The long shadow of back-to-back Ashes series later this year crept on to University Oval on Tuesday as England captain Alastair Cook went through his final media conference ahead of their first Test of 2013 against New Zealand.
Cook’s side will play 15 Tests in the next 12 months, three in New Zealand, two against the same opposition in England in May, before the back-to-back Ashes series against Australia.
The unflappable Cook, like his imperious batting style, let a few of the questions whistle past him, preferring instead to focus on the more immediate future.
It was obvious, however, that retaining the Ashes against Michael Clarke’s team was already in their thinking.
“Yes, we have got a huge year and yes, it’s great to be involved in such a big year of Test cricket … but as players we have to focus on tomorrow’s game and worry about all the other stuff afterward,” Cook said.
“It’s quite exciting for us to look at what we can do with 15 Test matches.
“I don’t think any England side has had the opportunity to play two back-to-back Ashes series and play New Zealand as well.
“So we have the chance to do something very special if we can perform to the way we can perform, but if we don’t, we will get found out.”
Cook’s team were given a bit of a wake-up call immediately before the first Test when they lost to the New Zealand XI, essentially an ‘A’ side, by three wickets in their only warm-up before the series-opener at the tiny University Oval in Dunedin’s northern suburbs.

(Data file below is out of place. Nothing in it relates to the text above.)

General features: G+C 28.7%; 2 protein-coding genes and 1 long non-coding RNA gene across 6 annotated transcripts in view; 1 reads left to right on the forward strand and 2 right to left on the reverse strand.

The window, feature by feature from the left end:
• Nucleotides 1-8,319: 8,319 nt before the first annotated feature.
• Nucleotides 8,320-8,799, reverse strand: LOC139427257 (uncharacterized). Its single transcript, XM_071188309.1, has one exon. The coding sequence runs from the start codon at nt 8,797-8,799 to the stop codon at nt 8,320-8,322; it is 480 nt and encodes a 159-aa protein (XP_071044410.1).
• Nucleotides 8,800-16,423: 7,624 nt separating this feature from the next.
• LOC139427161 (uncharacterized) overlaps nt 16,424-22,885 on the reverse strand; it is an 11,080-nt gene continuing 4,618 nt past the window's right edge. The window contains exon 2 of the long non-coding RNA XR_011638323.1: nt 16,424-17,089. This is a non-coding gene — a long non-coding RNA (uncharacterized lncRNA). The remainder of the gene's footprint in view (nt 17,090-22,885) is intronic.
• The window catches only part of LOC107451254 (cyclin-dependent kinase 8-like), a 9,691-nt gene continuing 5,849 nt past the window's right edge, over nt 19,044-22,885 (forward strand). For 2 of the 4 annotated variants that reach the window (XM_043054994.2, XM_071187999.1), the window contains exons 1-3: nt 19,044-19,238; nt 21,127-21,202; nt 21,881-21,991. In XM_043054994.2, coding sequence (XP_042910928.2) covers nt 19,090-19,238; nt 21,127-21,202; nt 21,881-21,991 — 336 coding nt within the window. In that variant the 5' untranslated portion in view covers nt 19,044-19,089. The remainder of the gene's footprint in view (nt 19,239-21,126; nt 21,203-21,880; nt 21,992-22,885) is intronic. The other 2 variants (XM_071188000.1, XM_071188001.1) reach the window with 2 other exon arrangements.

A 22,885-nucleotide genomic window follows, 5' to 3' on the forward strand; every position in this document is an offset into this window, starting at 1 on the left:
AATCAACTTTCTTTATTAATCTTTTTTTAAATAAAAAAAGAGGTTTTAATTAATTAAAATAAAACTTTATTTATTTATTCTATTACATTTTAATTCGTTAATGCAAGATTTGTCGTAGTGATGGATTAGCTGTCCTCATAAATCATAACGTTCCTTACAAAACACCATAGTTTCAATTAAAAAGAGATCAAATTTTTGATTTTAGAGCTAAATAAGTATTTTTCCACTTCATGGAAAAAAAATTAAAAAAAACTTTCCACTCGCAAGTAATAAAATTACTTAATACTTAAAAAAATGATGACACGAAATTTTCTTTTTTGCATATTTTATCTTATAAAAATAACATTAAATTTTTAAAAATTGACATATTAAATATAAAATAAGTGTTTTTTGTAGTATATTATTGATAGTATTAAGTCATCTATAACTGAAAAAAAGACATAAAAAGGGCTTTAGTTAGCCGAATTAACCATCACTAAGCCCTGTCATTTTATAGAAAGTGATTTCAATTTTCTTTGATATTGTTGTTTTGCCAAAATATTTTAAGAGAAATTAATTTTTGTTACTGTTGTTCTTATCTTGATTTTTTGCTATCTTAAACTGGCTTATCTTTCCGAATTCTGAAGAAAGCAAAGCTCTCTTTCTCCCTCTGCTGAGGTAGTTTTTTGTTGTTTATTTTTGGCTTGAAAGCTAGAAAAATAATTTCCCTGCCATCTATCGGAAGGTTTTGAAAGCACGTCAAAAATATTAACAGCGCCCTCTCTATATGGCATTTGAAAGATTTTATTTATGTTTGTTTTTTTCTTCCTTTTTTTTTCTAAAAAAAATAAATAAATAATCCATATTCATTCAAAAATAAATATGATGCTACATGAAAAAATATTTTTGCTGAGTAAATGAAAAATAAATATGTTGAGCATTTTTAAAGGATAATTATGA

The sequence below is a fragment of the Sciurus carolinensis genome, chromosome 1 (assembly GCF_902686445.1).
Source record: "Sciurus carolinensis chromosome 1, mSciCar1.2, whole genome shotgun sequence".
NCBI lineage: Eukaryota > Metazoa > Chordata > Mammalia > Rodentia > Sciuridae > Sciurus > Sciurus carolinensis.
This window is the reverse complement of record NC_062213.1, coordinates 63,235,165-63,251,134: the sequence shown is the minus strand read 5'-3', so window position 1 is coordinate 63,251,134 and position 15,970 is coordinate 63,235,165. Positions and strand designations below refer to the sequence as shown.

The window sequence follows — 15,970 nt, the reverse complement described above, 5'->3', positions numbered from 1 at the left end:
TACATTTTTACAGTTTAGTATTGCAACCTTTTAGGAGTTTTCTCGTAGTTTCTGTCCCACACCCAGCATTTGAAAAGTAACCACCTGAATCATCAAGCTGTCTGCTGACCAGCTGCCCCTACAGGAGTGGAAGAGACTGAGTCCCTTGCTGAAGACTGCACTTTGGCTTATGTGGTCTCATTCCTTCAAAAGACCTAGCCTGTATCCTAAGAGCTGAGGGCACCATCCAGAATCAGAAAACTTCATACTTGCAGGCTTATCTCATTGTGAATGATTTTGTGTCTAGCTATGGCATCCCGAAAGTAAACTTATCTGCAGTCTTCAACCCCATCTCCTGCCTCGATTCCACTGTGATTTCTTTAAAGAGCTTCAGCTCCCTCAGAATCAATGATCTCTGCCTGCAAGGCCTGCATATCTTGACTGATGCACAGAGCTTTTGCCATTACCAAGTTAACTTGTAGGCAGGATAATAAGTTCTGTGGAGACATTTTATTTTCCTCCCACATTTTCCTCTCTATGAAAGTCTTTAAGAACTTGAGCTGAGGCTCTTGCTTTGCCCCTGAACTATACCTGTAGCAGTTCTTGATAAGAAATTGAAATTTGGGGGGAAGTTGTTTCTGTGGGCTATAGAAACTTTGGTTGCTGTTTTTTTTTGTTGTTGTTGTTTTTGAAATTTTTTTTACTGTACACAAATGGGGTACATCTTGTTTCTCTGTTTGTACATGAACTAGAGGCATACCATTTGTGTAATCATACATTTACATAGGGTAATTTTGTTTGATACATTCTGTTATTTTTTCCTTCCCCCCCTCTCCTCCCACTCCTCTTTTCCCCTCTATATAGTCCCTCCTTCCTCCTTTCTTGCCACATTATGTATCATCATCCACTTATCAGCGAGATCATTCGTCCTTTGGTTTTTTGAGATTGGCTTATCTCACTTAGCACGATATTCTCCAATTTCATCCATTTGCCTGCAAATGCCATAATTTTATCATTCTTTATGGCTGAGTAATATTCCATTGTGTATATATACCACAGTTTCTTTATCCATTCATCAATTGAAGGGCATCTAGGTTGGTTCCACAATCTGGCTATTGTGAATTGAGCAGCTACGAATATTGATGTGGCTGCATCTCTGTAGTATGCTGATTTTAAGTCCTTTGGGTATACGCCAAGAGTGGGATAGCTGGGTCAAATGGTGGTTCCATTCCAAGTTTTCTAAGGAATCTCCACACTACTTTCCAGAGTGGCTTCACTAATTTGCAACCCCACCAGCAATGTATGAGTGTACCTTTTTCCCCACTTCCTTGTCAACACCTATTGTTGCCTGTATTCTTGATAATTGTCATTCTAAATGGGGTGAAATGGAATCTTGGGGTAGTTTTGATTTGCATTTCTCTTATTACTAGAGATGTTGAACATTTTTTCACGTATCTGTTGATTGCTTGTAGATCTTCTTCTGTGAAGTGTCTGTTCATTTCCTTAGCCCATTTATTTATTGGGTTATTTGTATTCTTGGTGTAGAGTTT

The 28-year-old, however, was more pleased with what he saw in the game than the result, with both Matt Prior and Ian Bell producing strong batting efforts and fast bowler Stuart Broad getting through an impressive workload in Queenstown.
Twenty20 captain Broad was forced home from their victorious tour of India late last year with a recurrence of a heel injury and doubts over his long-term future.
“To see Stuart Broad back, with his heel, he bowled quite a lot and got a bigger workload than we thought and pulled through with no effect on his heel at all, which is good news for us moving on to the summer,” a smiling Cook said.
“Yes, we were disappointed to lose but actually it really doesn’t matter. The important stuff starts tomorrow.”
England had some “minor niggles” to check but Cook expected all 15 of the squad available for selection.
New Zealand, however, were forced to make at least one change with Doug Bracewell ruled out with a cut to his foot, sustained when he stood on a glass while cleaning up following a party at his house in Napier.
Left arm pace bowler Neil Wagner will come into the side as the first change option, with Ian Butler and left arm spinner Bruce Martin battling for the final place.
Captain Brendon McCullum said he would bat at six to give the lower middle order some experience and depth, and put the onus back on the top order to produce runs, something New Zealand teams have struggled to do in Tests in recent years.
“We have to make sure that we get the run production from our batters,” McCullum said.
“Adding a batter and shifting some of our experience to the middle order should give us an ability to score some runs later and add some better runs with the tail as well.
“If we can do that, then I think we’ve got a young bowling line-up which has the ability on the day with enough runs in the bank to really test the opposition.”